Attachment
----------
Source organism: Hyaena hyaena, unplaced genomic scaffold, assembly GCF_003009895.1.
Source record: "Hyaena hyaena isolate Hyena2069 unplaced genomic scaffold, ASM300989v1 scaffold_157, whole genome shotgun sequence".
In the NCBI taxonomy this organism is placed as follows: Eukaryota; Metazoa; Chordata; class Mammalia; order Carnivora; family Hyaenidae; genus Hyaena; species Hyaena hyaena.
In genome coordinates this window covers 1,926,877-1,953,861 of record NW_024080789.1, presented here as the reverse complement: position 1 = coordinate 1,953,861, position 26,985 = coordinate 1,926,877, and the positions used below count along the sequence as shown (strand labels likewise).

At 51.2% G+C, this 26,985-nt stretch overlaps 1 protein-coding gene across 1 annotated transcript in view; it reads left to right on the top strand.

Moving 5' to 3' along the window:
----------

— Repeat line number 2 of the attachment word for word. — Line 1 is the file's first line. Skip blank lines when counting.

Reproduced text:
Source record: "Hyaena hyaena isolate Hyena2069 unplaced genomic scaffold, ASM300989v1 scaffold_157, whole genome shotgun sequence".